We recently reported that an identical treatment regimen with donepezil reversed AIE-induced decreases in dendritic spine density on granule cells in the hippocampal dentate gyrus12. In that study, in addition the effects on spine density, AIE also increased expression of the fragile X mental retardation-1 (Fmr1) gene and increased Fmr1 gene H3-K27 acetylation (an epigenetic enhancer of gene expression) and both of those effects were also reversed by donepezil. Those findings gave rise to the intriguing hypothesis that AIE may induce maladaptive alterations in neuronal morphology through specific gene expression and epigenetic mechanisms, which appear sensitive to alteration by systemic donepezil. The present results, also in the dentate gyrus, extend those previous findings and provide additional clues regarding potential mechanisms. FMRP is an RNA binding protein linked to Fragile X-associated mental retardation that represses mRNA translation, including neuronal dendritic mRNA. It also binds PSD95, a key glutamatergic excitatory synapse protein, consistent with the Fmr1 gene regulating hippocampal synapses63. In hippocampal neurons, NFkB activation increases excitatory glutamate synapses and decreases inhibitory synapses64, as well as increasing proinflammatory gene expression in multiple brain cells65. Fragile X-associated mental retardation occurs due to Fmr1 mutations and increased expression of IL10, a potent anti-inflammatory cytokine66, and heterozygotes have been reported to develop immune mediated diseases with Fragile-X disease67. Similarly, Fmr1-knockout mice have decreased expression of hippocampal proinflammatory cytokine mRNA68, consistent with AIE increasing both Fmr1 and proinflammatory signaling genes. Since AIE increased Fmr1 expression12, it could be that increase is linked to the increases in proinflammatory NFkB gene expression that persist in part due to histone acetylation contributing to lasting increases in expression. The potential linkage between AIE-induced changes in neuroinflammation and epigenetic regulation, as well as Fmr1 expression and dendritic spine density and morphology, could represent common mechanisms for further study.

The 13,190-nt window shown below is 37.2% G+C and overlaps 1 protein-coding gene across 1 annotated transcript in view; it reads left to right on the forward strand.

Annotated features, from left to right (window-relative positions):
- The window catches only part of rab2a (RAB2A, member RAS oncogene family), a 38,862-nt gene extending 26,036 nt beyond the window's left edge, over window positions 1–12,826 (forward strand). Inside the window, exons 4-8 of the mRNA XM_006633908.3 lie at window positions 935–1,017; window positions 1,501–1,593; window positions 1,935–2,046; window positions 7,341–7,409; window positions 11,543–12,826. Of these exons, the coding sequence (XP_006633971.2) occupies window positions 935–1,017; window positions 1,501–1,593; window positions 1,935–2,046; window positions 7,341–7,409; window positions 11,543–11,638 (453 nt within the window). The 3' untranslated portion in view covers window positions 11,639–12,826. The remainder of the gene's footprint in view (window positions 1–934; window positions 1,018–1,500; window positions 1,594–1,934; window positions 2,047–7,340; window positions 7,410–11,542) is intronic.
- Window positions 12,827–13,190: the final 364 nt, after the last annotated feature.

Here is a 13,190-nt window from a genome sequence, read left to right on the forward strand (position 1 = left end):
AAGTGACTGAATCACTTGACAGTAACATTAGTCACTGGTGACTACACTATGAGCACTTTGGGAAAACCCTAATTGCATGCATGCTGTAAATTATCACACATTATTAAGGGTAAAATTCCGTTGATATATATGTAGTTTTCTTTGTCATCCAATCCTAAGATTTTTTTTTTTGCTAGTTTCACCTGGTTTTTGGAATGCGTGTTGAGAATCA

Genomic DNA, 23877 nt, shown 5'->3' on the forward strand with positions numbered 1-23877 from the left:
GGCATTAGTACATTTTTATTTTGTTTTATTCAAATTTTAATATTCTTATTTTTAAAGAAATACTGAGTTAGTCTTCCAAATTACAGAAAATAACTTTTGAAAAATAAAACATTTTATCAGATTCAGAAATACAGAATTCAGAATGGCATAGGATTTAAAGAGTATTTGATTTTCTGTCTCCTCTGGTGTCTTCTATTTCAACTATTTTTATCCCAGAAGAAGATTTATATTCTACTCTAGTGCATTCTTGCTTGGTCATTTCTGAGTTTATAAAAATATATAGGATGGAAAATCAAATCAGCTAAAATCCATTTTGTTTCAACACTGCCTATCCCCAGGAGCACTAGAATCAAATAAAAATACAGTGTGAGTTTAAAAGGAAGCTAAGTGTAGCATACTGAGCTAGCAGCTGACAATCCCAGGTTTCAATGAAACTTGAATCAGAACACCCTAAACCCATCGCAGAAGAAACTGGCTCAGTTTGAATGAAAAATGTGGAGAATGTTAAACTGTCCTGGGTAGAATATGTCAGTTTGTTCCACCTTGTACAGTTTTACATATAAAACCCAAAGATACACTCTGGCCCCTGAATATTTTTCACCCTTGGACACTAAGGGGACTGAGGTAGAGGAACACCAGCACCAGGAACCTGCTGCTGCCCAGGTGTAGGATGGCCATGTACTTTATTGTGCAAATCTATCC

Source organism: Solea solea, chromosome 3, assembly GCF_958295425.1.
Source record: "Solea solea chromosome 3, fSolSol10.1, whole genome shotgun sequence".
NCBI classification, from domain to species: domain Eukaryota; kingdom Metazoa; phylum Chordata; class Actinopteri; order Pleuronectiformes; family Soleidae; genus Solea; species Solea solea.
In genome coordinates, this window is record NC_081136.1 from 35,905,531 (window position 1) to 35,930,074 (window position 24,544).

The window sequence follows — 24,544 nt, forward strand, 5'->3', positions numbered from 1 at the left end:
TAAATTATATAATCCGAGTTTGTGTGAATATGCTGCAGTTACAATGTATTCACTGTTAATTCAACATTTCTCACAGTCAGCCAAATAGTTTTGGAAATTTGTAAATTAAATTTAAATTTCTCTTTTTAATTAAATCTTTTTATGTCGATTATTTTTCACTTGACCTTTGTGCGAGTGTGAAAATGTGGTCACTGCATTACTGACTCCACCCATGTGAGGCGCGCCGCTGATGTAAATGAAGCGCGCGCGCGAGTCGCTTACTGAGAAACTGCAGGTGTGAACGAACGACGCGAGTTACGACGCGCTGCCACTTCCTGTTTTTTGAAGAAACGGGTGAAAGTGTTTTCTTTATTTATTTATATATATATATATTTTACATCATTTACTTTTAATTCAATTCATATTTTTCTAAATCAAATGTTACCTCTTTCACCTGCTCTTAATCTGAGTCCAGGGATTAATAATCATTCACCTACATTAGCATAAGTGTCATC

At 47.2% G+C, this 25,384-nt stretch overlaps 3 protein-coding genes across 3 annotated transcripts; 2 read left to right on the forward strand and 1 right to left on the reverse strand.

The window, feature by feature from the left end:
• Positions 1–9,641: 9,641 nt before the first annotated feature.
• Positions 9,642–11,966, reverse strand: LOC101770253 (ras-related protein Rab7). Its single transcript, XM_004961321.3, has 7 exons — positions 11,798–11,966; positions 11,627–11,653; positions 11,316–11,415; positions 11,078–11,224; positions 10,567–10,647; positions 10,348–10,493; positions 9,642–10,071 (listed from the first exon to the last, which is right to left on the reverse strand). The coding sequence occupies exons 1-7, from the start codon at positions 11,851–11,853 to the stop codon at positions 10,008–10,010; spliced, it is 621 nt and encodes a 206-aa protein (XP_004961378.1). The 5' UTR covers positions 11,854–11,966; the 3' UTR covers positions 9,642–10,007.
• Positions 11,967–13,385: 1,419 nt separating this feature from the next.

Donepezil is an anti-cholinesterase drug that inhibits acetylcholine breakdown and increases its levels in the brain where it is known to be anti-inflammatory39. Cholinergic innervation of the hippocampus is known to influence neurogenesis69, but has also been shown to inhibit several inflammatory mechanisms, independent of those cholinergic effects. For example, Hwang et al.42 showed that donepezil directly inhibits proinflammatory gene expression in, and activation of, microglia, in part by inhibiting NFκB signaling42. In addition, donepezil is known to attenuate the release of inflammatory factors from microglia and to reduce toxicity mediated by microglia in primary hippocampal neurons70. In that same study, in-vivo micro-infusion of a pro-inflammatory amyloid-B oligomer into the hippocampal formation resulted in microgliosis and astrogliosis, both of which were attenuated by donepezil. We have previously shown AIE-induced increases in activated astrocytes, and astrocyte-released thrombospondins in the hippocampal formation35. Further, previous studies have found that lipopolysaccharide neuroimmune activation can mimic AIE-induced loss of neurogenesis50 and that exercise or indomethacin, an anti-inflammatory drug, can block both the AIE-induced increase in neuroimmune gene expression and the loss of adult neurogenesis50,57. Thus, the reversal of AIE-induced pNFκB increases by donepezil is consistent with an anti-inflammatory action of donepezil through its anti-cholinesterase and/or other anti-inflammatory mechanisms. Whether donepezil reverses the presently observed AIE-induced changes through its cholinergic or non-cholinergic70 actions remains unclear. Future studies will be designed to address that question. In addition, the sub-chronic donepezil dosing schedule that we used in the present study does not allow us to determine whether the observed reversal effects were due to acute vs. sub-chronic donepezil effects. Clearly, this limits the interpretation of the findings, but since donepezil is used chronically or sub-chronically in clinical applications, our findings are translationally relevant.